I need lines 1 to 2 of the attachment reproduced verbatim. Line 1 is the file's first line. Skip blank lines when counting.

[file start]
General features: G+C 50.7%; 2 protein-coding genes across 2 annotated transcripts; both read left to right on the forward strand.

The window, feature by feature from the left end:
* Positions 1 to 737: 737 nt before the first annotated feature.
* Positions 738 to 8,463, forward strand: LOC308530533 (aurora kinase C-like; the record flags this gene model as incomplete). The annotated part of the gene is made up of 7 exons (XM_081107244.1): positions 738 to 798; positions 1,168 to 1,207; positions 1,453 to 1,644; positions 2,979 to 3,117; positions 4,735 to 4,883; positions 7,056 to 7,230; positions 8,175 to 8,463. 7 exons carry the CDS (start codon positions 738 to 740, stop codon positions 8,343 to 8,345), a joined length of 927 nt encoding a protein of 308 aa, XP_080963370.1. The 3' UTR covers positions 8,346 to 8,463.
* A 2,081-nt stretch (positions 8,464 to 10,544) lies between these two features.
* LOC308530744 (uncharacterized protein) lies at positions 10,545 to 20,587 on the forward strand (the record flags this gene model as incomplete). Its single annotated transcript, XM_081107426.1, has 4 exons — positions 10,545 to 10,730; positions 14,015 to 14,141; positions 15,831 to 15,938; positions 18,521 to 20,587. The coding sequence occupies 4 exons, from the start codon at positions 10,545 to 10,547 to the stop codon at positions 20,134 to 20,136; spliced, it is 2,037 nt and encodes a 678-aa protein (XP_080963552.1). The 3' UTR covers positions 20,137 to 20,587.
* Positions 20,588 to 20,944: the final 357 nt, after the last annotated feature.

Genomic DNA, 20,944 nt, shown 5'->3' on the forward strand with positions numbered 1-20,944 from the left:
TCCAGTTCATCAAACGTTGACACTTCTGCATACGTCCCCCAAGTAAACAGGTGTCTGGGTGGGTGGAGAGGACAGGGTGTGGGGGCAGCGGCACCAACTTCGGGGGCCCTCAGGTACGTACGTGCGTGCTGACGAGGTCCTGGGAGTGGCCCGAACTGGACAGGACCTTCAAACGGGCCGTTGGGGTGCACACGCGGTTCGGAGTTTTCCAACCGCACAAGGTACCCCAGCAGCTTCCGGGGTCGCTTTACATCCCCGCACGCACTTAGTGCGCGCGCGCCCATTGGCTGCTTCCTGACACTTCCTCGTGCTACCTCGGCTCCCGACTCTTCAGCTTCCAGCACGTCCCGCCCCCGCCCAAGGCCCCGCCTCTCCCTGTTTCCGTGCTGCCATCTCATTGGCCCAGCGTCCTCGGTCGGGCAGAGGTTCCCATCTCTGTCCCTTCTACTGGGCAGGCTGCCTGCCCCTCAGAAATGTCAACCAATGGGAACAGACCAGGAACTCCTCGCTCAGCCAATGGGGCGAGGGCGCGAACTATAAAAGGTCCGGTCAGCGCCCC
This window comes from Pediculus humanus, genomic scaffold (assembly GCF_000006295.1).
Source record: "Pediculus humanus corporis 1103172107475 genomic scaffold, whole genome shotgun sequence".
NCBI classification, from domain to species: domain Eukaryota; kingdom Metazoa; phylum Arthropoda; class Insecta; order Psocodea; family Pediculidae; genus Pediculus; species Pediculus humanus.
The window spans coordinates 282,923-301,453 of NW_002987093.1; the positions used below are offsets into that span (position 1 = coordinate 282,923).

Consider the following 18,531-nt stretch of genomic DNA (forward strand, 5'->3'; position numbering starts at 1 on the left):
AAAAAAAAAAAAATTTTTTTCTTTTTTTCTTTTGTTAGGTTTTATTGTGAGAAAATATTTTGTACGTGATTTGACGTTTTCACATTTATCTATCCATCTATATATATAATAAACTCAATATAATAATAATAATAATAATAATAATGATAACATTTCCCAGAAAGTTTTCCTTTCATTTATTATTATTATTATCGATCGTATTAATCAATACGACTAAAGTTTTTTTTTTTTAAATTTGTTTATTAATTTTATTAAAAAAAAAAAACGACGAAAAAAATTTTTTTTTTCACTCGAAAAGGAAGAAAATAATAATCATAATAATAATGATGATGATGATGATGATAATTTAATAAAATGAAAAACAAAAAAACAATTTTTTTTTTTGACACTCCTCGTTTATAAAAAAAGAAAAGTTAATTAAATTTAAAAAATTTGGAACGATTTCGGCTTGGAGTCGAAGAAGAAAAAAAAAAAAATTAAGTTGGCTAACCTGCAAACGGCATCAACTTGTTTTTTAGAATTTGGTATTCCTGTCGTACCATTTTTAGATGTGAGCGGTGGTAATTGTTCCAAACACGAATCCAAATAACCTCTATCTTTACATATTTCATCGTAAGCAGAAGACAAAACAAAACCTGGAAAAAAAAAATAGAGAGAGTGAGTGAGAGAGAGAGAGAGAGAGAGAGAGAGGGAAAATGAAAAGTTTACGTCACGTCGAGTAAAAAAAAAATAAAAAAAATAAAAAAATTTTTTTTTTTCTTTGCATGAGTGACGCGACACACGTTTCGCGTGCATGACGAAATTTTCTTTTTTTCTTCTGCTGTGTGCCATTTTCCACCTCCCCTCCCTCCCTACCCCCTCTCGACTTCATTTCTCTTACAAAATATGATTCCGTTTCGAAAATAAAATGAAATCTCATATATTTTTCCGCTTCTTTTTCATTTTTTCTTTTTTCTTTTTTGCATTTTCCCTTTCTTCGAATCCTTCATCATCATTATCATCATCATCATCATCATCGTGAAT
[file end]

General features: G+C 50.7%; 2 protein-coding genes across 2 annotated transcripts; both read left to right on the forward strand.

The window, feature by feature from the left end: